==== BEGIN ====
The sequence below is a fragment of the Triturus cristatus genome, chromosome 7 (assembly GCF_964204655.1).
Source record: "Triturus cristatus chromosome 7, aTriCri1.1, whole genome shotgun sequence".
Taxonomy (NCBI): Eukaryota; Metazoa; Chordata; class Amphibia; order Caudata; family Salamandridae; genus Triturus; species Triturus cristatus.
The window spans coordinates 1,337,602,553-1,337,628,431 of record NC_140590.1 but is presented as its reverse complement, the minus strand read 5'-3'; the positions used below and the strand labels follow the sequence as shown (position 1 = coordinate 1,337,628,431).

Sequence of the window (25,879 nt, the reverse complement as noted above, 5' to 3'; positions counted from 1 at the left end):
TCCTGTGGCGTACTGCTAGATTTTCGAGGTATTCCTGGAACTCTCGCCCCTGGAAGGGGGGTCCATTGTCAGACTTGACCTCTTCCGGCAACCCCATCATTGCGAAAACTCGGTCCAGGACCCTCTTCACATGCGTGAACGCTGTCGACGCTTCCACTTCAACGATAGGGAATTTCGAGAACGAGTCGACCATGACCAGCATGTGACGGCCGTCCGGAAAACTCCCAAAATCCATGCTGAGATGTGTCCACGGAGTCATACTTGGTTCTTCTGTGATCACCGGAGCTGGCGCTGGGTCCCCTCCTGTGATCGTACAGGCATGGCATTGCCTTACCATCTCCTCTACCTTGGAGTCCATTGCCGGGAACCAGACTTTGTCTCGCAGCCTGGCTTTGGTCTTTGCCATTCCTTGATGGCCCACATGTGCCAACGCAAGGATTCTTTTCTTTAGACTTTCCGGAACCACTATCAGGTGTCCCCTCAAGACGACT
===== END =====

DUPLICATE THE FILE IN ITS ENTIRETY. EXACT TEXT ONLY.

The sequence below is a fragment of the Triturus cristatus genome, chromosome 7 (assembly GCF_964204655.1).
Source record: "Triturus cristatus chromosome 7, aTriCri1.1, whole genome shotgun sequence".
Taxonomy (NCBI): Eukaryota; Metazoa; Chordata; class Amphibia; order Caudata; family Salamandridae; genus Triturus; species Triturus cristatus.
The window spans coordinates 1,337,602,553-1,337,628,431 of record NC_140590.1 but is presented as its reverse complement, the minus strand read 5'-3'; the positions used below and the strand labels follow the sequence as shown (position 1 = coordinate 1,337,628,431).

Sequence of the window (25,879 nt, the reverse complement as noted above, 5' to 3'; positions counted from 1 at the left end):
TCCTGTGGCGTACTGCTAGATTTTCGAGGTATTCCTGGAACTCTCGCCCCTGGAAGGGGGGTCCATTGTCAGACTTGACCTCTTCCGGCAACCCCATCATTGCGAAAACTCGGTCCAGGACCCTCTTCACATGCGTGAACGCTGTCGACGCTTCCACTTCAACGATAGGGAATTTCGAGAACGAGTCGACCATGACCAGCATGTGACGGCCGTCCGGAAAACTCCCAAAATCCATGCTGAGATGTGTCCACGGAGTCATACTTGGTTCTTCTGTGATCACCGGAGCTGGCGCTGGGTCCCCTCCTGTGATCGTACAGGCATGGCATTGCCTTACCATCTCCTCTACCTTGGAGTCCATTGCCGGGAACCAGACTTTGTCTCGCAGCCTGGCTTTGGTCTTTGCCATTCCTTGATGGCCCACATGTGCCAACGCAAGGATTCTTTTCTTTAGACTTTCCGGAACCACTATCAGGTGTCCCCTCAAGACGACT